Tasseomancy: The Art of Reading Tea Leaves

I am a green(ish) witch, so herbs are always my go to, and crystals come in at a close second. Tea has always been a way to bring comfort and closeness among friends. What better than a hot cup and good company?

Divination through the reading of tea leaves began many years ago in Ancient China. What started with drinkers interpreting the remains of the tea leaves left in the bottom of their cups quickly morphed into a means of fortune telling by looking at the placement, the shapes, and the formations of the tea leaves, and discerning the message(s) from the divine.

Now, to get started, you will need a teacup, a saucer, hot water, and a teaspoon of loose leaf tea. The best teas for tea reading are loose leaf types of green, white, oolong, mint, black and other herbal mixes. While tea in a bag can do in a pinch, it is too finely ground to produce what is needed for an accurate reading. You can use teas with fruits as long as the fruits are relatively the same size as the tea leaves.

A lot of people question if you can sweeten your tea with honey or sugar, the answer is yes. However, it is not recommended to add cream or milk as the fats and oils can create a film and alter the patterns. Doing so results in the patterns forming as large unreadable clumps.

If you are reading for yourself, it is best to cleanse the area with sage and then focus on the question you want the tea to answer. If you are reading for another, be sure to have them focus on the issue that they are seeking guidance for. As such, when reading for yourself, you drink the tea, and when reading for another, they drink the tea.

As you are drinking the tea, focus on your question, and do your best to block out any other thoughts. Try not to drink the loose tea, as we need as much as possible to remain in the cup. Drink until at most a half-inch of tea remains. Then take the cup in your left hand and give it three swirls in a counter-clockwise motion. After you’ve done that, turn the cup over onto the saucer. Be sure to let it sit until the liquid has drained. Once drained, flip the cup back over and study the remains.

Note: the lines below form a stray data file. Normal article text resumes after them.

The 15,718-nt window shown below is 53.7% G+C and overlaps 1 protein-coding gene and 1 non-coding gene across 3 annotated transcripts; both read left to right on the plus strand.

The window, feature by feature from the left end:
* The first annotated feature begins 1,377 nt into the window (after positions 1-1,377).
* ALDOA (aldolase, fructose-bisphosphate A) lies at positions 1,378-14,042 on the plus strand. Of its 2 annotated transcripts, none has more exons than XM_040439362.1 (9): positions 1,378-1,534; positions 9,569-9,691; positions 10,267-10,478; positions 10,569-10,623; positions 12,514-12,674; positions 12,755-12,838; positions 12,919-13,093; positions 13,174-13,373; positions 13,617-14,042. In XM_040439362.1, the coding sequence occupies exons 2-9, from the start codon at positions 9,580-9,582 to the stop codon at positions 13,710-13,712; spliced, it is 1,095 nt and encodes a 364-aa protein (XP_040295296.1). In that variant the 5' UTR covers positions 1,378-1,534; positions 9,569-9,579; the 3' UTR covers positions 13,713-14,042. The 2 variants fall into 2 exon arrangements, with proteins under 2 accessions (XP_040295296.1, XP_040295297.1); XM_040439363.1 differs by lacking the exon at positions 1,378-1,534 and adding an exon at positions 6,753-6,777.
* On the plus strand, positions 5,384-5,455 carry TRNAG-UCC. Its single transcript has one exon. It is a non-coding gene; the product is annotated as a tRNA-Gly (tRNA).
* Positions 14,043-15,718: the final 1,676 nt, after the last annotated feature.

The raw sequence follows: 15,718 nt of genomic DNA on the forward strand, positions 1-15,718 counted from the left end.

Be sure to take note of any and all shapes, formations and patterns that you see. It may be hard to make out the shapes at first, so do not be discouraged, as it takes time and practice. Relax and let the cup speak to you.

With respect to the cup itself, it is generally broken up into sections and those sections represent time frames.

  • The Handle: This represents the person receiving the reading. Any shapes involving the handle represent what that person is currently going through. Anything to the left represents things leaving the persons life. Conversely, anything to the right represents things happening now or coming in the near future.
  • The Bowl of the Cup: Symbols near the top and rim of the cup generally represent things that may occur within days. Symbols in the middle of the cup represent things that will likely occur in the near future (within weeks most likely). Symbols near the bottom of the cup are things that will likely occur in the more distant future (months).

Below is a list of generic symbols; however, there are many more symbols that you may come across. As you continue to practice, you will learn to interpret them in your own fashion and eventually create a master list of your own.


~ Keisha Davis